A first embodiment of the invention utilizes the storage gate 124 and a modified storage gate control signal driver circuit to gather scene information during the global shutter operation from various groups of pixels across the array. Photo-generated electrons captured by the photosensor 112 are transferred under the storage gate 124 at the end of the integration period. The transfer happens by driving a high (e.g., 2.8V) SG control signal onto the storage gate control line 124 a. The inventor has determined that because the charge on the storage gate 124 is primarily determined by the charge transferred into the channel 124 b below the gate 124, a modified driver portion 132′ generating the sensor gate control signal SG could be used to detect how much charge was transferred to the storage gate 124. Accordingly, the invention accurately measures this charge and uses the charge for processing such as e.g., motion detection, auto-exposure, and auto-white balancing.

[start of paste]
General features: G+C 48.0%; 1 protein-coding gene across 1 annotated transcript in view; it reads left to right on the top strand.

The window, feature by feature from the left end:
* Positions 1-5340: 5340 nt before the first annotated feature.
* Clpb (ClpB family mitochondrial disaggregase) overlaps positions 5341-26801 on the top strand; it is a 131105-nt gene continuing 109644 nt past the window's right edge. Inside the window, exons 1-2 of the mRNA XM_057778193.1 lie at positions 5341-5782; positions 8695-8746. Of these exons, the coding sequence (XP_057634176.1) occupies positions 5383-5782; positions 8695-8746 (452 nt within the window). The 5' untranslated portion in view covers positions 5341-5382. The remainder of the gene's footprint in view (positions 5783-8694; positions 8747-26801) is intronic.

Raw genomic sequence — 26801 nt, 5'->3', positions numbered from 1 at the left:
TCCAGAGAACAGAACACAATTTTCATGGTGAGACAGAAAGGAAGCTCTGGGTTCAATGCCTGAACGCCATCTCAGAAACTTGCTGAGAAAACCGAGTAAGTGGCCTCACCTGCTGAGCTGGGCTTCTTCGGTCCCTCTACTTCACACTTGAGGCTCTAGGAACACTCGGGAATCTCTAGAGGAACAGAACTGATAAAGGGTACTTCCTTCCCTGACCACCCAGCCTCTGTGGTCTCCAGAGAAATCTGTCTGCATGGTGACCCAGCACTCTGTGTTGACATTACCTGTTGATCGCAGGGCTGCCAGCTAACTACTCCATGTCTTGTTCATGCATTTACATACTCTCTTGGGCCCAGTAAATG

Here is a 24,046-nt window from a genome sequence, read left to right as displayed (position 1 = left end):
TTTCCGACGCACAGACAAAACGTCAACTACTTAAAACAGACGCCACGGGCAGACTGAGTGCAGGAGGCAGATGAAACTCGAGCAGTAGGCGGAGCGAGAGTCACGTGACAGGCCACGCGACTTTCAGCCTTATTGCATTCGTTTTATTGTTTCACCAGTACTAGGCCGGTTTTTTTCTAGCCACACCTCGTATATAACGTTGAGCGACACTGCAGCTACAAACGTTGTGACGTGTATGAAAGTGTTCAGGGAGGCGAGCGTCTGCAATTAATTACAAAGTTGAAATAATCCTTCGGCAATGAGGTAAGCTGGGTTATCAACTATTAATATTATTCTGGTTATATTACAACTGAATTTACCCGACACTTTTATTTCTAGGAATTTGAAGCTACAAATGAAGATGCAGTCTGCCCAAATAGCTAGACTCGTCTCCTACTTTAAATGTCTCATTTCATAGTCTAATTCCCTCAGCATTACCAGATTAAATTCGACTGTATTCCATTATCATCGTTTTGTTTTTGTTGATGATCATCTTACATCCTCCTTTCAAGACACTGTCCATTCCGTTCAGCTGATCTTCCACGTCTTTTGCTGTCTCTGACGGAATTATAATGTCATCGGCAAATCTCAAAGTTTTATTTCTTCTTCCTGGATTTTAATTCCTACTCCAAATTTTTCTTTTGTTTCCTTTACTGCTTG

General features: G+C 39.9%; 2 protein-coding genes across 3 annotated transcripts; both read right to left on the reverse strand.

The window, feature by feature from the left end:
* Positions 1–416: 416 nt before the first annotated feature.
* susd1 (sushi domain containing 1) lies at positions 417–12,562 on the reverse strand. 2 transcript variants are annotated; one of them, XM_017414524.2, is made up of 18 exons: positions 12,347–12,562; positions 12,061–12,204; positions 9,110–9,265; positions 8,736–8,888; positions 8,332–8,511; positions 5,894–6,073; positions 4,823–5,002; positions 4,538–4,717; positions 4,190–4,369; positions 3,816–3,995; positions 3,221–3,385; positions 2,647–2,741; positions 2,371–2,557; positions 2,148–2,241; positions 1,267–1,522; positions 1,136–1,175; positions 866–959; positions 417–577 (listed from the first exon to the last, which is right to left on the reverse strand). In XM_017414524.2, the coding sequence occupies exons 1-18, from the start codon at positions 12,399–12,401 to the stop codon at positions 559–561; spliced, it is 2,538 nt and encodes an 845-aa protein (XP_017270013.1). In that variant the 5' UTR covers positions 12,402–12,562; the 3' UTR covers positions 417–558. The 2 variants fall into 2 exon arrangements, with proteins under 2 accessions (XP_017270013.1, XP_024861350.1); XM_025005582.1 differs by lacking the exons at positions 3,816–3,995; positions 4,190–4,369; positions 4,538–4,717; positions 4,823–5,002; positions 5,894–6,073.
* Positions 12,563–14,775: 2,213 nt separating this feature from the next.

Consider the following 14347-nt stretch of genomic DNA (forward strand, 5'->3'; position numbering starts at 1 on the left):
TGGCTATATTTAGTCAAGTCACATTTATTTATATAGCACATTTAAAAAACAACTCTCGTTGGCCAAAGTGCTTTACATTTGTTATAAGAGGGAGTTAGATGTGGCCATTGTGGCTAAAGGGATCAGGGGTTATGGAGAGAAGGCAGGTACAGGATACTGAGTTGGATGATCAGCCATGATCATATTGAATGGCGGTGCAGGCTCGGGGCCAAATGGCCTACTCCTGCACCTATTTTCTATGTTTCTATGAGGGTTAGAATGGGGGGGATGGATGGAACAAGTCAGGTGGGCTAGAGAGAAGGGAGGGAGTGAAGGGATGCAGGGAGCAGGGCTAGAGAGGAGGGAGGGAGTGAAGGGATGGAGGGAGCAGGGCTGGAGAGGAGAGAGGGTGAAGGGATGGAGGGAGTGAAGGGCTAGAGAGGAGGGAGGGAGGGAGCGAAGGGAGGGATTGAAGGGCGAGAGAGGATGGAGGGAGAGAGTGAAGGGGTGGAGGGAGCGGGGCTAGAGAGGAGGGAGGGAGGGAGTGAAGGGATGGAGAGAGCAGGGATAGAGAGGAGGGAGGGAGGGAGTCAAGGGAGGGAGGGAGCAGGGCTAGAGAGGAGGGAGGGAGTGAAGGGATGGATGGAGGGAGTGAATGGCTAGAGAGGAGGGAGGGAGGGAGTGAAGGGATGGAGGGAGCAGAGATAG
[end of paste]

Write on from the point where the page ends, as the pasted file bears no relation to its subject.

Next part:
Referring now to
The driver portion 132″ includes switches 170, 172, 174, 180, 182, 184, an input capacitor 176, a feedback capacitor 178, an amplifier 186, and a sample and hold circuit 190. The sample and hold circuit 190 includes two storage capacitors 192, 196 and four switches 191, 193, 195, 197. The feedback capacitor 178 when switched across the amplifier 186 determines the gain of the driver portion 132″. The input capacitor 176 at the inverting input of the amplifier 186 decouples DC voltage levels driven out to the storage gate control line 124 a and any DC input voltage to ensure that the amplifier 186 works properly. Switches 170, 174, 180 and 182 are controlled by a first signal Phi1. Switches 172 and 184 are controlled by a second signal Phi2. The two signals Phi1, Phi2 may be non overlapping complementary clock signals.